Spider-Man: Into the Spider-Verse (2018)
Spider-Man: Into the Spider-Verse (2018)

Genre: Superhero Running Time: 1 hr. 57 min.

Release Date: December 14th, 2018 MPAA Rating: PG

Director: Bob Persichetti, Peter Ramsey, Rodney Rothman Actors: Shameik Moore, Jake Johnson, Hailee Steinfeld, Mahershala Ali, Brian Tyree Henry, Lily Tomlin, Zoe Kravitz, John Mulaney, Kimiko Glenn, Kathryn Hahn, Liev Schreiber, Nicolas Cage




y name is Peter Parker.” With quick narration from the web-slinging superhero himself, Spider-Man synopsizes his origins, including all of the previous Sony movies (at least some of the highlights), as well as his role in comic books and pop culture. This introduction does what many comparable Marvel films do, which is to concede that viewers need to be already familiar – or entirely caught up – with the character and his previous iterations; there’s too much history for audiences to jump in here as a starting point.

With that understanding, a new story can unfold – one that is particularly singular, even though it incorporates many of the same introductory concepts from other Spider-Man adaptations. Here, Miles Morales (Shameik Moore) is a black teenage student in Brooklyn, feeling fed up with classes and his overbearing father, who happens to be a police officer. Miles instead looks up to his Uncle Aaron (Mahershala Ali), a rather rebellious figure – and one who absolutely shouldn’t be a role model to the impressionable youngster. Curiously, his encounter with a radioactive sci-fi spider that gives him superpowers arrives soon enough, suggesting that he’s a not-so-different version of the famous crimefighter – one that just might exist at the same time as even more forms. “I thought I was the only one.”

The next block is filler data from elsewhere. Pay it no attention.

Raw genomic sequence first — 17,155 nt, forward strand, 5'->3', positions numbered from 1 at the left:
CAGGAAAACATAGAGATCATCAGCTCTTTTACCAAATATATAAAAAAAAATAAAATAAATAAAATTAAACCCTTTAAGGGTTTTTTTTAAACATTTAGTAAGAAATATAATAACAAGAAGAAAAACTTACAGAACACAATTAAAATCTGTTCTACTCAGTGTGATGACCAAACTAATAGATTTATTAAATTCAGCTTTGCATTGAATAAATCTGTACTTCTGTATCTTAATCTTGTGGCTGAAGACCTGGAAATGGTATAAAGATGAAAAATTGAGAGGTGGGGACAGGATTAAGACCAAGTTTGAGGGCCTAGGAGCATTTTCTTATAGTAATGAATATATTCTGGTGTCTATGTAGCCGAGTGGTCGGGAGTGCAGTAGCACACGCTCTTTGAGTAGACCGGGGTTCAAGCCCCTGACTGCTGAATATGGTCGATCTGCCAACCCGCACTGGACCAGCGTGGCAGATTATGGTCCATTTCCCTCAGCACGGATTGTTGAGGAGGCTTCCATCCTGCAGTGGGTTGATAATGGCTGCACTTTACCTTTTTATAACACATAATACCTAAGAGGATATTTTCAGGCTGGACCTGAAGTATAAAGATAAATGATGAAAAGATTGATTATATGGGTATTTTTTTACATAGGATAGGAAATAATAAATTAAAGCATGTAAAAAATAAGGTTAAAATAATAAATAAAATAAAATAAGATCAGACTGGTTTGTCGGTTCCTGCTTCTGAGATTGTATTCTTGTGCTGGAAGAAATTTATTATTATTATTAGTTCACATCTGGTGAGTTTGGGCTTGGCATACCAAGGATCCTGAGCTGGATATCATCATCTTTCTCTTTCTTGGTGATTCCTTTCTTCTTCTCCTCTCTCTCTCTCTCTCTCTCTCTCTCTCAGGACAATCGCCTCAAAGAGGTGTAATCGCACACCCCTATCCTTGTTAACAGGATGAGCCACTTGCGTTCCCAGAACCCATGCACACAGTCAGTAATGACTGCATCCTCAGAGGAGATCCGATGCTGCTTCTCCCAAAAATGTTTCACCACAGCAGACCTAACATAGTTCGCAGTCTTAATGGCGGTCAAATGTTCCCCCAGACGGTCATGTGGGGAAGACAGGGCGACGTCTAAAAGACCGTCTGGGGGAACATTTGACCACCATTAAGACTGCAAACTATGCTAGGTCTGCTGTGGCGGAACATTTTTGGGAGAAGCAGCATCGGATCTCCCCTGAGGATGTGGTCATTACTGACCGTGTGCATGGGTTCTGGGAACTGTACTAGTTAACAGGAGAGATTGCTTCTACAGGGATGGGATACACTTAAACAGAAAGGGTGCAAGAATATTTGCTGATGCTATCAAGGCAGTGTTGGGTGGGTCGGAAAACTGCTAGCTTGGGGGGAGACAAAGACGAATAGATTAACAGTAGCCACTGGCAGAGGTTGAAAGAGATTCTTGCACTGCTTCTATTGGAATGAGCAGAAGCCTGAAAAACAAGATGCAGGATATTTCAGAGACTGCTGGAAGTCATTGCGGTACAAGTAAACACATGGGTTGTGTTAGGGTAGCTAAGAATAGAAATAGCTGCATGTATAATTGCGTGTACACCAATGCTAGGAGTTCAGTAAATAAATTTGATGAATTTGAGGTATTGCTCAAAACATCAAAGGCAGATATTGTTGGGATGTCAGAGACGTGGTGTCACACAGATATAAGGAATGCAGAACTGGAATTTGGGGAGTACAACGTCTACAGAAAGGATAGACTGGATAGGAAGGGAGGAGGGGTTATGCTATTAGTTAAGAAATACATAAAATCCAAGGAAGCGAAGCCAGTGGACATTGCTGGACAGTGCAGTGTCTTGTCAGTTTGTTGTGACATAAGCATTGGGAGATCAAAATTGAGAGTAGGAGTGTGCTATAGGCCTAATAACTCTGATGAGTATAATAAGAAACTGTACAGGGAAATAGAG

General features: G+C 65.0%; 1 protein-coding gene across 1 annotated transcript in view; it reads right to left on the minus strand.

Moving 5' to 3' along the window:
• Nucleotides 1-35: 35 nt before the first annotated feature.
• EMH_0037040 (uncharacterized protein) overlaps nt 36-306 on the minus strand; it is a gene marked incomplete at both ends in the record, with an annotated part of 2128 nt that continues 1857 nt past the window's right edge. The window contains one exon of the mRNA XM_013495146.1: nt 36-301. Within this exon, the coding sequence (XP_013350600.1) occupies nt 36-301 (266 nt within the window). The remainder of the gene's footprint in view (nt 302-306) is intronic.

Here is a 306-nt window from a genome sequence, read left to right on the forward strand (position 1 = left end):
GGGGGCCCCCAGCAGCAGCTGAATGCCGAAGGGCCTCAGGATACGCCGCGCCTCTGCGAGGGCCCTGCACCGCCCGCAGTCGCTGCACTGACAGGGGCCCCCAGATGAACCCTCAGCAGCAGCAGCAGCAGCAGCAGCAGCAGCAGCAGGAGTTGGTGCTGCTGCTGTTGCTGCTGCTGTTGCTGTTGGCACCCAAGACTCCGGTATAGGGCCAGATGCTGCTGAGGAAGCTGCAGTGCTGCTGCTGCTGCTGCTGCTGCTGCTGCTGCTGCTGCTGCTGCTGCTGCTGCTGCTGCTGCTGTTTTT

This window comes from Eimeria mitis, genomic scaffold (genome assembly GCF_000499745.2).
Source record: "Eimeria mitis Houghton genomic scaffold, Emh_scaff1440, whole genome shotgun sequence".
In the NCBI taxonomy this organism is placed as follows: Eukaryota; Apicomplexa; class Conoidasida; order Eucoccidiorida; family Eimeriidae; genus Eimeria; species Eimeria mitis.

When it’s not dwelling on homework, puberty, girls (especially Gwen Stacy [Hailee Steinfeld]), and Miles’ favorite pastime of graffiti painting/tagging, the film dabbles in the complexities of the space-time continuum, which opens up multiple dimensions (or parallel universes with a super collider that generates portals) – and infinite variants of the masked superhero. With exceptionally hyper motions, this animated picture leaps into excitement, showcasing excessively stylized character designs (and animation styles), coloring, split-screens, musical embellishment (the soundtrack is superb), interruptive graphics, word bubbles, and more. The visuals are undoubtedly one of this production’s greatest boons, making use of both realism (chiefly in background elements and props) and cartoonishness (predominantly in fast-paced movements and the absence of physics) in the animation as it merges action and comedy (and a couple of brief emotional moments).

“There’s only one Spider-Man.” Just like the frenzied style of the imagery, the narrative is chaotic, unfolding its tale out of order, with numerous narrators, flashbacks, hypothetical visions, and even with comic book panels (and flipping pages) to reiterate plot points or add details. Despite the excellent pacing, thanks largely to the continuous adventure and complicated premise, the stakes seem uncommonly low. With alternate realities and countless copies (including a spider-pig), no one appears assailable; no one seems to be in any genuine danger.

At the same time, a single bullet is all it takes to stop supervillains with countless resources and highly advanced technological weaponry and armor, which is thoroughly backwards in the scope of Spider-people warfare, especially since Doc Ock (Kathryn Hahn) can cause massive amounts of destruction with her unexplainably powerful tentacles. And the solution to the pending annihilation of New York is a nonsensically plain flash drive that does exactly what it needs to do, with limited sensibility and immediacy to back it up. It’s yet another example of a generic, forgettable superhero story catering almost exclusively to sci-fi action, entirely ignoring whether or not it feels coherent or meaningful. At least it’s a good-looking production, with its original blend of 3D stylization (bordering on a live-action look) overlaid with 2D shading effects.

– Mike Massie

  • 5/10